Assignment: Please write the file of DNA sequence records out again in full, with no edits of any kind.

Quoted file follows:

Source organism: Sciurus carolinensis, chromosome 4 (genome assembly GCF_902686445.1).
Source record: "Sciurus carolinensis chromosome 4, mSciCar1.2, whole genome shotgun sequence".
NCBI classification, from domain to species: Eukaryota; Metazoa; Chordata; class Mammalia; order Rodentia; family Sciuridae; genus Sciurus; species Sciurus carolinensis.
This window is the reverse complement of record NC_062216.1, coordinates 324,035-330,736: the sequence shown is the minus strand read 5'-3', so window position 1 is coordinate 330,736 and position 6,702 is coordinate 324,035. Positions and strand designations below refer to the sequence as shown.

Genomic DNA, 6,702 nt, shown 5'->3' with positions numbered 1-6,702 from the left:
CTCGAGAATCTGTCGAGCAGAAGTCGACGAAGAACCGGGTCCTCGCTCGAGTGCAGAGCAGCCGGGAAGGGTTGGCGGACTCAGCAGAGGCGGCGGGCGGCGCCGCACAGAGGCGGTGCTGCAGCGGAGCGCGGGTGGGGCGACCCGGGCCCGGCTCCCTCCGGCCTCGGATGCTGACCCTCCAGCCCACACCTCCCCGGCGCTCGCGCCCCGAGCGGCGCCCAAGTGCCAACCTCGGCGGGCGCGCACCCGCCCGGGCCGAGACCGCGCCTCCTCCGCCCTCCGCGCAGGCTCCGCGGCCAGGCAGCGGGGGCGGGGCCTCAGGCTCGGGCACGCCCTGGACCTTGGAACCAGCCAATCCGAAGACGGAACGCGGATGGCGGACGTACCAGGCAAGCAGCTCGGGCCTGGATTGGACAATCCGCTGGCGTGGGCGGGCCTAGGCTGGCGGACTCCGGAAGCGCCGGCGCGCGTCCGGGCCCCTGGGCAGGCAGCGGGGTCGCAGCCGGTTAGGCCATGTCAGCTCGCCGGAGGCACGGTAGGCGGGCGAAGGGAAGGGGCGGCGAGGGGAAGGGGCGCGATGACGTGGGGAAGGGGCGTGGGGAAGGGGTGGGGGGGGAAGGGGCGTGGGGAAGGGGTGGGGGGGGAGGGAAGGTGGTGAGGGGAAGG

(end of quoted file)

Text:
Source organism: Sciurus carolinensis, chromosome 4 (genome assembly GCF_902686445.1).
Source record: "Sciurus carolinensis chromosome 4, mSciCar1.2, whole genome shotgun sequence".
NCBI classification, from domain to species: Eukaryota; Metazoa; Chordata; class Mammalia; order Rodentia; family Sciuridae; genus Sciurus; species Sciurus carolinensis.
This window is the reverse complement of record NC_062216.1, coordinates 324,035-330,736: the sequence shown is the minus strand read 5'-3', so window position 1 is coordinate 330,736 and position 6,702 is coordinate 324,035. Positions and strand designations below refer to the sequence as shown.

Genomic DNA, 6,702 nt, shown 5'->3' with positions numbered 1-6,702 from the left:
CTCGAGAATCTGTCGAGCAGAAGTCGACGAAGAACCGGGTCCTCGCTCGAGTGCAGAGCAGCCGGGAAGGGTTGGCGGACTCAGCAGAGGCGGCGGGCGGCGCCGCACAGAGGCGGTGCTGCAGCGGAGCGCGGGTGGGGCGACCCGGGCCCGGCTCCCTCCGGCCTCGGATGCTGACCCTCCAGCCCACACCTCCCCGGCGCTCGCGCCCCGAGCGGCGCCCAAGTGCCAACCTCGGCGGGCGCGCACCCGCCCGGGCCGAGACCGCGCCTCCTCCGCCCTCCGCGCAGGCTCCGCGGCCAGGCAGCGGGGGCGGGGCCTCAGGCTCGGGCACGCCCTGGACCTTGGAACCAGCCAATCCGAAGACGGAACGCGGATGGCGGACGTACCAGGCAAGCAGCTCGGGCCTGGATTGGACAATCCGCTGGCGTGGGCGGGCCTAGGCTGGCGGACTCCGGAAGCGCCGGCGCGCGTCCGGGCCCCTGGGCAGGCAGCGGGGTCGCAGCCGGTTAGGCCATGTCAGCTCGCCGGAGGCACGGTAGGCGGGCGAAGGGAAGGGGCGGCGAGGGGAAGGGGCGCGATGACGTGGGGAAGGGGCGTGGGGAAGGGGTGGGGGGGGAAGGGGCGTGGGGAAGGGGTGGGGGGGGAGGGAAGGTGGTGAGGGGAAGG